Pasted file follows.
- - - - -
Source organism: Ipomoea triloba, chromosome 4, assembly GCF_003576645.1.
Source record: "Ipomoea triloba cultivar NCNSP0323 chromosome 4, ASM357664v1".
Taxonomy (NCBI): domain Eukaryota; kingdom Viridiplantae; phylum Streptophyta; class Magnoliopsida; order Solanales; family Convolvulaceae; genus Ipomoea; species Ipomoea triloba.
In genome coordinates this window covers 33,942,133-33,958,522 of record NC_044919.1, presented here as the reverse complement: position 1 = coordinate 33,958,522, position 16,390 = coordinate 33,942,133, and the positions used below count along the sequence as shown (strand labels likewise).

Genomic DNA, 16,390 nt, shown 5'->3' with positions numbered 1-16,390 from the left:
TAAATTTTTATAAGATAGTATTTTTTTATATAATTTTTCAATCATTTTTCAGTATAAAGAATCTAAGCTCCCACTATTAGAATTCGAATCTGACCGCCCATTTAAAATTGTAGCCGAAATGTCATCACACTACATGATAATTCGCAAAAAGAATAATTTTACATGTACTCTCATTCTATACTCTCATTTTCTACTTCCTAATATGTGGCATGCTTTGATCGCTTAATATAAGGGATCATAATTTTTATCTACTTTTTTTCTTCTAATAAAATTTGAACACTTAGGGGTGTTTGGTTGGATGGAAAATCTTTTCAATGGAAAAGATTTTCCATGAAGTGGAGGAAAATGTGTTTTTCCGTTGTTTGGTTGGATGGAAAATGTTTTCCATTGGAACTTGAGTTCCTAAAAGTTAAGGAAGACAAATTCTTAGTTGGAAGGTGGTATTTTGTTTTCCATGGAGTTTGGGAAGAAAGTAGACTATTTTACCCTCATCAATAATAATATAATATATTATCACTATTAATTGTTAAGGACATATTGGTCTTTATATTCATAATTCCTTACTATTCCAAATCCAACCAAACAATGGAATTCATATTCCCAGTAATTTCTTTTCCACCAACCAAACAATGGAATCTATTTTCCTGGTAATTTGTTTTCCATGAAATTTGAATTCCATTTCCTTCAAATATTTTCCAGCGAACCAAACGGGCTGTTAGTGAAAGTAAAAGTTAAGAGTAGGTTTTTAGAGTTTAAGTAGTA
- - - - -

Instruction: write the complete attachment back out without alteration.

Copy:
Source organism: Ipomoea triloba, chromosome 4, assembly GCF_003576645.1.
Source record: "Ipomoea triloba cultivar NCNSP0323 chromosome 4, ASM357664v1".
Taxonomy (NCBI): domain Eukaryota; kingdom Viridiplantae; phylum Streptophyta; class Magnoliopsida; order Solanales; family Convolvulaceae; genus Ipomoea; species Ipomoea triloba.
In genome coordinates this window covers 33,942,133-33,958,522 of record NC_044919.1, presented here as the reverse complement: position 1 = coordinate 33,958,522, position 16,390 = coordinate 33,942,133, and the positions used below count along the sequence as shown (strand labels likewise).

Genomic DNA, 16,390 nt, shown 5'->3' with positions numbered 1-16,390 from the left:
TAAATTTTTATAAGATAGTATTTTTTTATATAATTTTTCAATCATTTTTCAGTATAAAGAATCTAAGCTCCCACTATTAGAATTCGAATCTGACCGCCCATTTAAAATTGTAGCCGAAATGTCATCACACTACATGATAATTCGCAAAAAGAATAATTTTACATGTACTCTCATTCTATACTCTCATTTTCTACTTCCTAATATGTGGCATGCTTTGATCGCTTAATATAAGGGATCATAATTTTTATCTACTTTTTTTCTTCTAATAAAATTTGAACACTTAGGGGTGTTTGGTTGGATGGAAAATCTTTTCAATGGAAAAGATTTTCCATGAAGTGGAGGAAAATGTGTTTTTCCGTTGTTTGGTTGGATGGAAAATGTTTTCCATTGGAACTTGAGTTCCTAAAAGTTAAGGAAGACAAATTCTTAGTTGGAAGGTGGTATTTTGTTTTCCATGGAGTTTGGGAAGAAAGTAGACTATTTTACCCTCATCAATAATAATATAATATATTATCACTATTAATTGTTAAGGACATATTGGTCTTTATATTCATAATTCCTTACTATTCCAAATCCAACCAAACAATGGAATTCATATTCCCAGTAATTTCTTTTCCACCAACCAAACAATGGAATCTATTTTCCTGGTAATTTGTTTTCCATGAAATTTGAATTCCATTTCCTTCAAATATTTTCCAGCGAACCAAACGGGCTGTTAGTGAAAGTAAAAGTTAAGAGTAGGTTTTTAGAGTTTAAGTAGTA